For example after I reviewed my notes for three days I made the following observation and plan.

Observation: I eat meals and snacks at my desk and they are often in a rush before I feel like I need to get back to work.

Plan: I am going to eat lunch in the kitchen in my office instead of my desk.

  • I will set a recurring appointment on my calendar for lunch. On those days that I already have a call or a meeting scheduled at noon, I moved the lunch to the closest time.
  • I will put my lunch in the work fridge in the kitchen with tables, so I’ll heat it up in the kitchen where I can eat at a table rather than eating it up in the kitchen near my desk where I’ll be more likely to eat at my desk while working.

Then, once you have your one thing, work it for a week. Then spend another few days taking notes. Keep working on the one thing while you are taking notes. Then review your notes. Did you improve on the one thing you were trying to change? If so, awesome! Look for something else that you could make some improvements to. If not, why not? Work on a plan that will account for the challenges you faced.

Then repeat the cycle.

The power of focus

It may be tempting to want to change multiple things at once. If you work on multiple things at once, then you’d meet more goals faster, right? Don’t do it. Break it down to something that is entirely realistic to accomplish and then build on it bit by bit. You’ll be more likely to succeed if you do break it down and come up with a specific plan. This allows you to be much more intentional about forming new habits.

Also don’t skip the observation time period. When you observe and take notes, you will have an opportunity to look for patterns you can replace with good habits as well as see how you are improving over the month.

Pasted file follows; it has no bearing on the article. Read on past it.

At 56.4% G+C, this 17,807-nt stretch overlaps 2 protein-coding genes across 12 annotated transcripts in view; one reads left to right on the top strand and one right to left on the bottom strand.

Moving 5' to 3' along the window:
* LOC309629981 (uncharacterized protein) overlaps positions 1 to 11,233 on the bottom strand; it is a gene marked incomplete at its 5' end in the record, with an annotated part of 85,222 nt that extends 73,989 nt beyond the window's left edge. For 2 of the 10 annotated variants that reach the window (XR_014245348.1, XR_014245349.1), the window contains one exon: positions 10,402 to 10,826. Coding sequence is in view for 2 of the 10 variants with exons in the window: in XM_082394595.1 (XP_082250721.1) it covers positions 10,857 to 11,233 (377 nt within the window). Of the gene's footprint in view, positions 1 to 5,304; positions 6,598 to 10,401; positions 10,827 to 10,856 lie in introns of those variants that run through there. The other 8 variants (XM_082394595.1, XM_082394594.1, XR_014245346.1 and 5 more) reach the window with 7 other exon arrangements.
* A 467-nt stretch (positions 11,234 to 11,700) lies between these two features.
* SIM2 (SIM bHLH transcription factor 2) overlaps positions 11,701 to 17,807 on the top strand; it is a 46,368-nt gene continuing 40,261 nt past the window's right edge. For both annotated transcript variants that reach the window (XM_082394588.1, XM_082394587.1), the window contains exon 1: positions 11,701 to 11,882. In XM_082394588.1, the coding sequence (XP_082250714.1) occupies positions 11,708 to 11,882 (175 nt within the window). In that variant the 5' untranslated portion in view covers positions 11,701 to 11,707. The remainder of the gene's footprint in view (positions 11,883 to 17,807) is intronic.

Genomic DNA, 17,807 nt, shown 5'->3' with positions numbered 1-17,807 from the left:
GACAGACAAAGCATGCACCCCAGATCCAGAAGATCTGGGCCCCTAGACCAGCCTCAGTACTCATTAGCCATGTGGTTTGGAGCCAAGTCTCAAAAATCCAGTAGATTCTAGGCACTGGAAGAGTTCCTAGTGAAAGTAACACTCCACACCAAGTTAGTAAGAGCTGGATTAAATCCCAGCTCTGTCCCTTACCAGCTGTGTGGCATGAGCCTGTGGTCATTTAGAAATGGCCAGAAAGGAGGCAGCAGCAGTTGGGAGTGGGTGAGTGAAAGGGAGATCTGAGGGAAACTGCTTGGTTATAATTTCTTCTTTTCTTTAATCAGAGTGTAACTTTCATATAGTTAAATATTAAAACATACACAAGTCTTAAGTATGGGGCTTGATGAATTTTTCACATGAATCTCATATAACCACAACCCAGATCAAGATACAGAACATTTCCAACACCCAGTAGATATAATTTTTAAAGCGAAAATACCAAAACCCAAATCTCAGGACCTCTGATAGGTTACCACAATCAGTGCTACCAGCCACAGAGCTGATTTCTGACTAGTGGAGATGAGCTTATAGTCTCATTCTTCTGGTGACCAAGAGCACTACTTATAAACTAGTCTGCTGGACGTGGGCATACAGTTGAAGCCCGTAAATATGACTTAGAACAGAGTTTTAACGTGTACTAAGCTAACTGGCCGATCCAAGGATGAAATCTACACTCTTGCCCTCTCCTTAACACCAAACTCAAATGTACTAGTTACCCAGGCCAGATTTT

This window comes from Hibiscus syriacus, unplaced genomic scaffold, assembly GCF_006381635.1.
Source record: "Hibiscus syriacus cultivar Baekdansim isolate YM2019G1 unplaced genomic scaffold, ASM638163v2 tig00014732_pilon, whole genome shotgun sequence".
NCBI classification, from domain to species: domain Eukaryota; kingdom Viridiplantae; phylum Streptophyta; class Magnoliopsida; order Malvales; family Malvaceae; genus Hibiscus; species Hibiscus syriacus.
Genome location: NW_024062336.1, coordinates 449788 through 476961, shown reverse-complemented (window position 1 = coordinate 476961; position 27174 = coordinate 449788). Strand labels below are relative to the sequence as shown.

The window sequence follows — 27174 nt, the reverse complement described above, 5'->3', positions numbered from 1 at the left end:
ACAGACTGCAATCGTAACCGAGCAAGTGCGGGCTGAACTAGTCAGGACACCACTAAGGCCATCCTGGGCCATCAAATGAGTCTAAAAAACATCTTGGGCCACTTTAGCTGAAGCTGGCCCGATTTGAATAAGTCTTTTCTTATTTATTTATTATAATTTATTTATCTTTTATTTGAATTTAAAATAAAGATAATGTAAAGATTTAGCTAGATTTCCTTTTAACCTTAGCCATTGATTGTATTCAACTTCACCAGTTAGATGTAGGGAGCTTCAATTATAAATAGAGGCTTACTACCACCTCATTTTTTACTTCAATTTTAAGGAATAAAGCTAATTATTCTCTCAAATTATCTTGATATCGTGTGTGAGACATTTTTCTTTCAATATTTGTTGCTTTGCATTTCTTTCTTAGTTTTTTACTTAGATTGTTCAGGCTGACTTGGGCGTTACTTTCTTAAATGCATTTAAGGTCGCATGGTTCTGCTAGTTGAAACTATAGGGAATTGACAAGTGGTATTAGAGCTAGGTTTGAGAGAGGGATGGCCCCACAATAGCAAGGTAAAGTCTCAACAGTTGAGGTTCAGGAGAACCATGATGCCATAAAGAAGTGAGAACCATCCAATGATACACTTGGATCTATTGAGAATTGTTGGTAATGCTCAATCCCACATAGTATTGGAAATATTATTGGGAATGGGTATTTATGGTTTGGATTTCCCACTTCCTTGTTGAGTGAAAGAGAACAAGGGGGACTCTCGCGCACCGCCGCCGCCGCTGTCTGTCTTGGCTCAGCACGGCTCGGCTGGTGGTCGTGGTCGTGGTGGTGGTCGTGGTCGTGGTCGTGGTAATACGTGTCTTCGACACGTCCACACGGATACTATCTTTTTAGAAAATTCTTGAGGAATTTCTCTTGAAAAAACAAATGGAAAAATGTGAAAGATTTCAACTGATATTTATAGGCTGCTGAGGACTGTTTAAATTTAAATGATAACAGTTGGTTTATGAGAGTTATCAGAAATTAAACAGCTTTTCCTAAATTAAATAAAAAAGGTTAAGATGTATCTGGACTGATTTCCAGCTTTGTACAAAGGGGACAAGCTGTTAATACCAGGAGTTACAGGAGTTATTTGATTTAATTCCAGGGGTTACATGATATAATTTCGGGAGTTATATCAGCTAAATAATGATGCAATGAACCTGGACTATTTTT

Your observations should be the source of where to create new habits, but if you are looking for some ideas you might consider these:

  • Keep your phone off the table while eating. Put it in your purse, pocket, or better yet another room!
  • Eat meals at the table instead of front of the television. Even if it is on (because others in your household prefer it), you can turn your back to it.
  • Take a coffee or tea break. Step away from your desk. Catch up with a coworker. Savor that delicious coffee or tea.
  • Savor snacks like you savor meals, away from your computer, television, and your phone. Sit down at the table to eat a snack.
  • Find a colleague to be accountable to and make a lunch date to eat together in the breakroom or cafeteria regularly – completely unplugged.
  • If you are eating because you are bored or burnt out at work, look for ways to make your job more engaging or less stressful. (See article here)

Account for challenges

Even if you narrow your goal down to something realistic, you still might face challenges. Here are a few challenges you might face and how you can creatively overcome them.

  • Your schedule is crazy, you must eat while working. How to overcome: Start small. Pick one day a week to carve out time. Next week pick two days. Or if your calendar is booked up for weeks, put time on your calendar when it opens up. And try to find ways to decline meetings.
  • Everyone needs something from you. You can’t get peace while you eat. Your phone is going off. Hide. Seriously. Get away for 20 minutes. Hide from people in your office, your family (if needed), and your phone.
  • Just because your office culture is go go go and it’s a badge of honor to be overly busy doesn’t mean you need do conform. You can choose to take 20 minutes to just eat your lunch.

After a few days of observation, tell me what habit you are going to target first and how you’re going to do it. If you face challenges, feel free to share them in the comments. We’ll work on the goals together.